Oh lucky day, the Taxman cometh

We all know (because we are all legal Americans) that it is our right — dare I say our solemn duty — to moan, groan and grumble about taxes. Since those exciting days of yesteryear when we tore off the tyrannical shackles of an oppressive government (read taxation without representation) we don’t like giving up our hard-earned wages.
So, while illegal immigrants get ready to protest their grievances on May 1, us legals should prepare to celebrate Tax Freedom Day (the day our money stays with us, versus working for The Man)– the 116th day of 2006, Wednesday, April 26. I’ll bring the beer, if somebody else fires up the grill and cooks the weiners.
As a red-blooded American, I can honestly say I hate all those namby-pamby socialist apologists who smugly suggest, ‘Well, you should be happy. They pay more taxes in Europe . . .?
If we, taxpaying America, give up shoutin? at those smackin? frackin? revenuers; if we turn yeller?, we will become Them. ‘Them? are the sheep who populate the rest of the world — those who are betrayed by their own ingrained appeasement of their own royal shepherds.
I read an article on-line by Debora Vrana about taxes worldwide. It had a nice chart that showed taxes from 30 countries involved with the Organization for Economic Cooperation and Development (OECD). It’s a think-tank group based in Paris, France.
Based on 2003 numbers, the U.S. was among the lowest taxed in the world, with only Mexico having a lower tax rate. It’s not too hard to see why Mexico has a lower tax rate than the U.S. We’re fronting the bill for whatever health care their residents need after they sneak across our border.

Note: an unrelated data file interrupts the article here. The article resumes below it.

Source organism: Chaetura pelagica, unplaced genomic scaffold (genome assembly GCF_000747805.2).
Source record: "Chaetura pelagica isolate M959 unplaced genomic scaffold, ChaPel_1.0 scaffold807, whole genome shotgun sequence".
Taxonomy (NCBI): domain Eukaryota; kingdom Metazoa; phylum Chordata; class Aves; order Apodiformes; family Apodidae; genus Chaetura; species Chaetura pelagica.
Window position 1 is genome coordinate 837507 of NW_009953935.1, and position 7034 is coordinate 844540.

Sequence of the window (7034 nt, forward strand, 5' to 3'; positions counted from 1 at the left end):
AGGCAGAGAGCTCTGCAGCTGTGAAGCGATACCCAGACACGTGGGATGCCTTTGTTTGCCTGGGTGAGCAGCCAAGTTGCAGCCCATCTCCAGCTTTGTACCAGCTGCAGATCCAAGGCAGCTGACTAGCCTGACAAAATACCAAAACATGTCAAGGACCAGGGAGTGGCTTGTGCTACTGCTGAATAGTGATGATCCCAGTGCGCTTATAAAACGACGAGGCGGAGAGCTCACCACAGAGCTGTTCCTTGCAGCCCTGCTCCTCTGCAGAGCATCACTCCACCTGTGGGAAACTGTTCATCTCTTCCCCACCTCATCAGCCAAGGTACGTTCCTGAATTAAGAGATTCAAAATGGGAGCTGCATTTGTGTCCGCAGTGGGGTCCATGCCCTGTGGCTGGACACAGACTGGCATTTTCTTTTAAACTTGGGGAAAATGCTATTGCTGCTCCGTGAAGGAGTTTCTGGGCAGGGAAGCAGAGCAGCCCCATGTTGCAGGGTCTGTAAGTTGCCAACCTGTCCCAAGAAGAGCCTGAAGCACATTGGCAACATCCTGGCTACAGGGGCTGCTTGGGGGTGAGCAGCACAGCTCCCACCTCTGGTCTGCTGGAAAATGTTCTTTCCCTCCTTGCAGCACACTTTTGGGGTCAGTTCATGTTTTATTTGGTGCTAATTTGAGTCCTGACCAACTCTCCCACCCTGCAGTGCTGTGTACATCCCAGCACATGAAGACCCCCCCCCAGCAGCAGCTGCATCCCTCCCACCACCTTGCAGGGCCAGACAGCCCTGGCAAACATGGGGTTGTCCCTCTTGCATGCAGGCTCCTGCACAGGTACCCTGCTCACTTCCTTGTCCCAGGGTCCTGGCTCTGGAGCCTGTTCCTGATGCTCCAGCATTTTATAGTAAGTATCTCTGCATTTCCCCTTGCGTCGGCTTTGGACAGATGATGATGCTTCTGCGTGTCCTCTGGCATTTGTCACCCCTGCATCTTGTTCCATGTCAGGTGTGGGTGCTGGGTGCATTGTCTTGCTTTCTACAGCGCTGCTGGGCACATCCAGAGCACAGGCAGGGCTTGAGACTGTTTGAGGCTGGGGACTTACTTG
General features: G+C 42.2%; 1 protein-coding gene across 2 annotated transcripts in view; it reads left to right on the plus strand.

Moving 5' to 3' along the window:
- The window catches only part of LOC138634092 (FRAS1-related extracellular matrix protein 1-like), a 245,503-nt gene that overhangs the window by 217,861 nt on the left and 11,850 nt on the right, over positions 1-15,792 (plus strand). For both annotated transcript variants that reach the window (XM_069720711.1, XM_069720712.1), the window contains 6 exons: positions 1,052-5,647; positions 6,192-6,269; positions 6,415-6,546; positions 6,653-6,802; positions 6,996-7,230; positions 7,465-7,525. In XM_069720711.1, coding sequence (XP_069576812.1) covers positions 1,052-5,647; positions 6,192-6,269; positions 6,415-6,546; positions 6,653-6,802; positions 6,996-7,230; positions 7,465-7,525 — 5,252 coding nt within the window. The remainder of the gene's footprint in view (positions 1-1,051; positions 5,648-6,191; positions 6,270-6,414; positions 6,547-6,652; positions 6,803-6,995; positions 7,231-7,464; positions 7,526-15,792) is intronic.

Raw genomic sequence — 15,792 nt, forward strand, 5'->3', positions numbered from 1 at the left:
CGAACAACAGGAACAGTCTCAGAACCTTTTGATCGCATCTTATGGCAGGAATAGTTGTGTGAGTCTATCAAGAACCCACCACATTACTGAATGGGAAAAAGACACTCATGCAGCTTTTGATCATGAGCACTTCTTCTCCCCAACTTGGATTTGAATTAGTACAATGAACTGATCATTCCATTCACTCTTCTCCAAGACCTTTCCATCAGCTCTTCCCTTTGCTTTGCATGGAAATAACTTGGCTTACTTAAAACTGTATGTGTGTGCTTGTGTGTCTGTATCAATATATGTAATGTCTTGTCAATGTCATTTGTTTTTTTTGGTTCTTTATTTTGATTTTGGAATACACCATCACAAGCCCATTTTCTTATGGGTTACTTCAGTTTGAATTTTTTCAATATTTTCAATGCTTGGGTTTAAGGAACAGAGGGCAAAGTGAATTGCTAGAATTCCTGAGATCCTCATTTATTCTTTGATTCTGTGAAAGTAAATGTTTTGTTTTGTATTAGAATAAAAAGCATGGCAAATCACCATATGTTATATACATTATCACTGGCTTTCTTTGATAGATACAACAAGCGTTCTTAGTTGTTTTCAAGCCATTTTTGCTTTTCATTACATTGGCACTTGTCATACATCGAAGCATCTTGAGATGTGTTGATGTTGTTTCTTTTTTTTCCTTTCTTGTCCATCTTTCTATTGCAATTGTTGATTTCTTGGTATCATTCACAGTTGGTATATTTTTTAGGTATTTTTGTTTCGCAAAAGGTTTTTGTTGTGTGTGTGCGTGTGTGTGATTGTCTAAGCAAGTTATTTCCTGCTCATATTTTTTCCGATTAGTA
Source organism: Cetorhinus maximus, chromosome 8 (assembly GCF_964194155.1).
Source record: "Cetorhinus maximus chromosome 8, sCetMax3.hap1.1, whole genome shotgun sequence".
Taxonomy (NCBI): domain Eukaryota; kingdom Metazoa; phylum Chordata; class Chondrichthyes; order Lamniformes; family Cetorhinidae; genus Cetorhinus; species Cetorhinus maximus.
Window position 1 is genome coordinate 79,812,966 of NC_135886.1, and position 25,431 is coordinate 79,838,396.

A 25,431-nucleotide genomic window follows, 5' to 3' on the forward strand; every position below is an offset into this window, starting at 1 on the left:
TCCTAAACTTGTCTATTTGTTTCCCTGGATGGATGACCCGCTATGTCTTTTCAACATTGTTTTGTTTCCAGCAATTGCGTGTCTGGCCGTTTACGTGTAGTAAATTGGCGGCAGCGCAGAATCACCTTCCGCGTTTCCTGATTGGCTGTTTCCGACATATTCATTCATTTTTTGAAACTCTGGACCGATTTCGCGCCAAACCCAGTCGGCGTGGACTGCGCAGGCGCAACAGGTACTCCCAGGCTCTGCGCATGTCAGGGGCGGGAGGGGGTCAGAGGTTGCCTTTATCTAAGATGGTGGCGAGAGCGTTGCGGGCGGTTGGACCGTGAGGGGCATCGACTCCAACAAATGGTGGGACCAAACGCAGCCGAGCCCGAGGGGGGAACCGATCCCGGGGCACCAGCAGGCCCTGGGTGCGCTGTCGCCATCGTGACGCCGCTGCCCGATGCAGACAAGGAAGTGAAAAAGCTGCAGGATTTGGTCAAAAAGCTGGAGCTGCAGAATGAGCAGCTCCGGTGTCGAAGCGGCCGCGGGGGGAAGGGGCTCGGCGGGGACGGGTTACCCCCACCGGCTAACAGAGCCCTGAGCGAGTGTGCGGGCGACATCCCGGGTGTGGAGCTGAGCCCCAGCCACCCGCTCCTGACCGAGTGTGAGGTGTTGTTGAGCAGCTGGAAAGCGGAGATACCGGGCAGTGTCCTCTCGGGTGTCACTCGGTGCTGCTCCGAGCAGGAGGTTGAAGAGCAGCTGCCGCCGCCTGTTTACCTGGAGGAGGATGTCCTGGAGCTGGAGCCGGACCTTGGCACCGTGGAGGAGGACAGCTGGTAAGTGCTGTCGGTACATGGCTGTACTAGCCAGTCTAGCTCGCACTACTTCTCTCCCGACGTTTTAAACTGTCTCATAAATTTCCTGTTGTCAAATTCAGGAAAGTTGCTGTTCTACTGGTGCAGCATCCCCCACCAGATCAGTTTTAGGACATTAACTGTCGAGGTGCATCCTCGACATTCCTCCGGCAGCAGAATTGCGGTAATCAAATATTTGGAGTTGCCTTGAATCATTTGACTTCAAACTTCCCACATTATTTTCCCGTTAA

The chart showed tax rates (federal, state and local combined) for singles with no kids and married with two kids. In the U.S., the rates were 29.1 percent and 11.9 percent, respectively. The rate in Mexico was a straight 18.2 percent.
Ironically, from the chart it looks like the Irish (who have bad blood for royalty for about 800 years) have the lowest rate in the European Union. If you’re single with no kids, you pay 25.7 percent, but if you’re married with two kids your rate drops down to 8.1 percent. (Honey, pack the kids, I think it’s time to relocate to the old sod.)
The French and German governments are really giving it to their countrymen. If you’re a single German with no kids, you fork over nearly 52 percent of your earnings (51.8) to the government. The rate drops down to 35.7 if you get hitched and have a few rug rats. But, the brauts and beer are good, so they have that going for them.
For having the privilege of being born and living in France, you get good wine, the joy of knowing that one in 10 of your countrymen are unemployed and that at any one time 100,000 or so 20-somethings will march in the streets protesting a government they don’t understand.
You also get to pay 50.1 percent of your earnings to the French government if you’re single with no kids. Getting married and having kids doesn’t do you much good, either; you still owe 41.7 percent.
According to the on-line article, Sweden, Turkey, France and Poland impose the biggest tax burdens on families, ‘but in most of those countries families get added social services, such as secure pensions and health care.?
That’s the propaganda line they use to get us to feel good about paying more taxes here. The Euros pay more, but they get more back. Hmm . . Does anybody really buy that? Do you really think government guaranteed pensions (or anything) are cost-effective, wonderful things?
Or, are the state-sponsored handouts just a way to keep the rabble tame so they don’t rise up, with pitchforks in hand?
Just something to think about this election year when you look at your paycheck stub and see how much money you’re not bringing home.
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